Biology Courses


BIOL 211 Biology I – Cellular and Molecular Biology – An introduction to the study of living systems illustrated by examples drawn from cell biology, biochemistry, genetics, microbiology, neurology and developmental biology. (with lab) (4 cr.)

BIOL 212
Biology II – Organismal and Population Biology – Introduction to the study of organisms emphasizing morphology and physiology, behavior, ecology, and evolution of whole organisms and populations. (with lab) (4 cr.)

BIOL 303 Genetics – Study of the principles of heredity in animals and plants, including the contemporary understanding of genes and gene mechanisms. Laboratory exercises will be used to elucidate genetic principles. (with lab) Prerequisites: BIOL 211, BIOL 212 (4 cr.)

BIOL 305 Molecular Biology – Designed to explore the biology and molecular regulation of gene expression and other cell functions. Other topics include the nature, control, recombination and rearrangement of genes, gene manipulation, and recombinant DNA techniques.(with lab) Prerequisites: BIOL 211, BIOL 212 Recommended: CHEM 211, 212 (4 cr.)


CHEM 211 General Chemistry I – A study of the basic principles of chemistry, with an emphasis on the laws of chemical combination, descriptive inorganic chemistry, thermochemistry, the gas, liquid, and solid states of matter, the periodic law, atomic structure and chemical bonding, and the nature of intermolecular forces. (with lab) (4 cr.) Prerequisite: MATH 150 or higher

CHEM 212 General Chemistry II – A continuation of General Chemistry I with emphasis on kinetics, chemical equilibria involving gases, weak acids and bases, and slightly soluble solids, free energy changes, electrochemistry, transition metal chemistry. (with lab) (4 cr.) Prerequisite: CHEM 211

CHEM 311 Organic Chemistry I – A detailed study of organic compounds, their synthesis and reactions. An introduction to modern methods of analysis and identification is included. (with lab) (4 cr.) Prerequisite: CHEM 211, CHEM 212

CHEM 312 Organic Chemistry II – A continuation of Organic Chemistry I (with lab) (4 cr.) Prerequisites: CHEM 211, CHEM 212, CHEM 311


BICM 405 Biochemistry I – A study of proteins, enzymes, carbohydrates, metabolism, signaling pathways, transcription, translation, replication, lipids and membranes with an emphasis on the relationship of structure and function. (4 cr.) Prerequisites: BIOL 211, 212, CHEM 211, 212, 311, 312; PHYS 211, 212, MATH 151

BICM 406 Biochemistry II (Biophysical Chemistry)– This course discusses the concepts of energy, enthalpy, entropy, free energy, thermodynamics, equilibrium, calorimetry and molecular spectroscopy. There is a focus on the application of physical chemistry concepts and mathematics to biological systems. (4 cr.) Prerequisites: BIOL 211, 212; BICH 405, CHEM 211, 212, 311, 312; PHYS 211, 212, MATH 151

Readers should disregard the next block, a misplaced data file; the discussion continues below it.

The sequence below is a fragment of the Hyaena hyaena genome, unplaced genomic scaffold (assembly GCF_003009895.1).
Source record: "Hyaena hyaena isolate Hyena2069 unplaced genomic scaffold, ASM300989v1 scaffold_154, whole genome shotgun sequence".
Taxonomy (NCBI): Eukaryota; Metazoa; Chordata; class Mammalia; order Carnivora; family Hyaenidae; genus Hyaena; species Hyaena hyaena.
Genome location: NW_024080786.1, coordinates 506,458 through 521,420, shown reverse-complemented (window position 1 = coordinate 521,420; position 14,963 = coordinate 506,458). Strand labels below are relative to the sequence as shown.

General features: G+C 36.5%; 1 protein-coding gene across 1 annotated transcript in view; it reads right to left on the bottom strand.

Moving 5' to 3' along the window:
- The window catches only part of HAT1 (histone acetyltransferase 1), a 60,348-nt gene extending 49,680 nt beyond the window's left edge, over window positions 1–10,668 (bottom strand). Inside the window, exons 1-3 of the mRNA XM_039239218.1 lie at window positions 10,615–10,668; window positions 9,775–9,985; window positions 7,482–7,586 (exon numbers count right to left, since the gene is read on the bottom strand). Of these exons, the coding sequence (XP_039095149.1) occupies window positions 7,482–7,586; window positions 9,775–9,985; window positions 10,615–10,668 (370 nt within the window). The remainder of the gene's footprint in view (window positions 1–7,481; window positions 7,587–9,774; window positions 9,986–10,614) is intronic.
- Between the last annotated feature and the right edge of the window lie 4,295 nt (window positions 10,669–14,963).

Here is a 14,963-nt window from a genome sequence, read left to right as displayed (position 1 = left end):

BICM 415 Advanced Topics in Biochemistry - These unique courses consist of 2 credit modules, each consisting of 1/2 semester. This format facilitates the student's exposure to a broad range of topics in modern biochemistry and allows for flexibility in elective course selection.
Possible topics include:
Transcription Control of Gene Expression
Biochemistry of Cancer
Organic Mechanisms of Drug Action
Advanced Structural Biology
Biochemistry of Viral Action
Advanced Biochemical Techniques (lab)
Principles of Pharmacology and Pharmacokinetics
Enzyme Kinetics and Mechanism
Protein Trafficking
Natural Products Biochemistry
Bio-organic Chemistry

BICM 497 Directed Research – Students will be instructed in laboratory and/or library research on a project currently being studied by one or more faculty members. Prerequisite: Faculty approval. (4 cr.)


PHYS 221 University Physics I (Mechanics) Mechanics is foundational to physics. Topics include: rectilinear and rotational motions of particles and rigid bodies, energy methods, conservation laws, and Newton’s Law of Universal Gravitation. Pre-requisites: MTH 151 (4 Cr.)

PHYS 222 University Physics II (Materials) - Topics include: materials, oscillations, travelling and standing waves, interference and diffraction, geometric optics, and the Laws of Thermodynamics. The primary objectives of this course are for you to refine your understanding of classical mechanics in the particular and important cases of mechanical oscillations and waves, and for you to study and apply the classical Laws of Thermodynamics. This course includes a laboratory component which is intended to present scientific experimentation as a subject in its own right. Pre-requisites: PHY 221 and MTH 250 (4 Cr.)

In the classroom and in the lab, an emphasis is placed on experimental design, hypothesis formation, and the scientific process. The Biochemistry program at Ave Maria is designed to provide the novice scientist – from their very first experience in the lab – with a hands-on introduction to modern experimental techniques.